How Art Becomes History: Essays on Art, Society, and Culture in Post-New Deal America

By Maurice Berger | Go to book overview

II
Of Cold Wars and Curators:
The Case of
Julius and Ethel Rosenberg

ON THE EVENING of June 19, 1953, the journalist Bob Considine offered an eyewitness account from Sing Sing Prison of the execution of Julius and Ethel Rosenberg. Convicted of conspiracy to steal and then pass to the Soviet Union "the secret" of the atomic bomb, Ethel, 38 when she died, and Julius, 35, were the only American citizens ever given a death sentence for espionage by a United States civil court. Considine's lengthy description, filmed by Hearst Metrotone News but never distributed, was alternately scornful, emotional, and rattled--not surprising for one who had just witnessed the gruesome spectacle of death by electrocution.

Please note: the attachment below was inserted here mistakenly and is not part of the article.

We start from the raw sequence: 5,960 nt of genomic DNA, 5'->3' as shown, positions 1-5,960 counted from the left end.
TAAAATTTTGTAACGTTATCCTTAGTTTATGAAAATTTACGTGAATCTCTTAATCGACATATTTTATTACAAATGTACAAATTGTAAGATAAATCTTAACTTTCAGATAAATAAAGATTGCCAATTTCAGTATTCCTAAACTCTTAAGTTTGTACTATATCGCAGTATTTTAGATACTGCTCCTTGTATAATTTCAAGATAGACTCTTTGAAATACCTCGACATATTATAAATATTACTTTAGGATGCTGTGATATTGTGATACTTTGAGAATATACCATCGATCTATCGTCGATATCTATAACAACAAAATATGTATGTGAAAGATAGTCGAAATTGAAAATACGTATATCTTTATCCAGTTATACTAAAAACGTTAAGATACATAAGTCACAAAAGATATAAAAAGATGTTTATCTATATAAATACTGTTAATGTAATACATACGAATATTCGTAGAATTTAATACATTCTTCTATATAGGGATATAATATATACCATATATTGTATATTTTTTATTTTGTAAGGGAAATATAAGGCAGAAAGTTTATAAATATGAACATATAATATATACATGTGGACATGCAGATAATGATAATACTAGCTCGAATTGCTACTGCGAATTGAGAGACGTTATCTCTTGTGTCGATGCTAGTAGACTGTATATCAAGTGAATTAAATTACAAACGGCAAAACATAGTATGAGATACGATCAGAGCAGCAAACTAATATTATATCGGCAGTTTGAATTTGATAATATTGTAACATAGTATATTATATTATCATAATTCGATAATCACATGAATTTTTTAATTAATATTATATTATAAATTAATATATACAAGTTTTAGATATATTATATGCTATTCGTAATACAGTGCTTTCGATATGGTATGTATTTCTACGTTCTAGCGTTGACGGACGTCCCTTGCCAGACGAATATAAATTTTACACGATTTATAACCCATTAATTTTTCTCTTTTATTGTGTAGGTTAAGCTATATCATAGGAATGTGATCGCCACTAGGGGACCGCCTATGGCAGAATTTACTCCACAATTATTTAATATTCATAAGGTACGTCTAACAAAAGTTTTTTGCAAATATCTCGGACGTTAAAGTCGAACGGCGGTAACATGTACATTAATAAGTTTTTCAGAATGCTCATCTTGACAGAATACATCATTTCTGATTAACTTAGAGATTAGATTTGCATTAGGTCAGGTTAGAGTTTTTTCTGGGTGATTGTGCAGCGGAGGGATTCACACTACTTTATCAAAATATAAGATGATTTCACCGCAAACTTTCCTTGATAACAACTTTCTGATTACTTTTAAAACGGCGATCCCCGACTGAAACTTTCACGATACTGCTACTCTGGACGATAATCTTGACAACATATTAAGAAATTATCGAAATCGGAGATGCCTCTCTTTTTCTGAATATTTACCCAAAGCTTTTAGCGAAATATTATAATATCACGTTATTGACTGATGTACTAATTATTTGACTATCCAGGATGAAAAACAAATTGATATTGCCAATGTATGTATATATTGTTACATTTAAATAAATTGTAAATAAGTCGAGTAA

As Considine reported, Julius Rosenberg went to the electric chair first. He stared impassively as he walked slowly to the death chamber. Preceding him was Sing Sing's Jewish chaplain, who chanted the 23rd psalm: "The Lord is my shepherd, I shall not want. . . ." Rosenberg said nothing. He sat down in the chair, straps and electrodes were applied, and the first of three jolts of electricity was sent into his body. Two minutes later, the prison doctor announced to the three press-corps witnesses that Julius Rosenberg was dead.

-23-

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How Art Becomes History: Essays on Art, Society, and Culture in Post-New Deal America
Table of contents

Table of contents

  • Title Page iii
  • Contents v
  • List of Illustrations vii
  • Acknowledgments xi
  • Introduction: How Art Becomes History xiii
  • Notes xxii
  • 1 - FSA: The Illiterate Eye 1
  • II - Of Cold Wars and Curators: the Case of Julius and Ethel Rosenberg 23
  • III - World Fairness 46
  • V - Race and Representation 78
  • VI - Black Skin, White Masks: Adrian Piper and the Politics of Viewing 93
  • VII - Culture Stories/American Myths 114
  • VIII - Are Art Museums Racist? 143
  • Notes 166
  • Index 195
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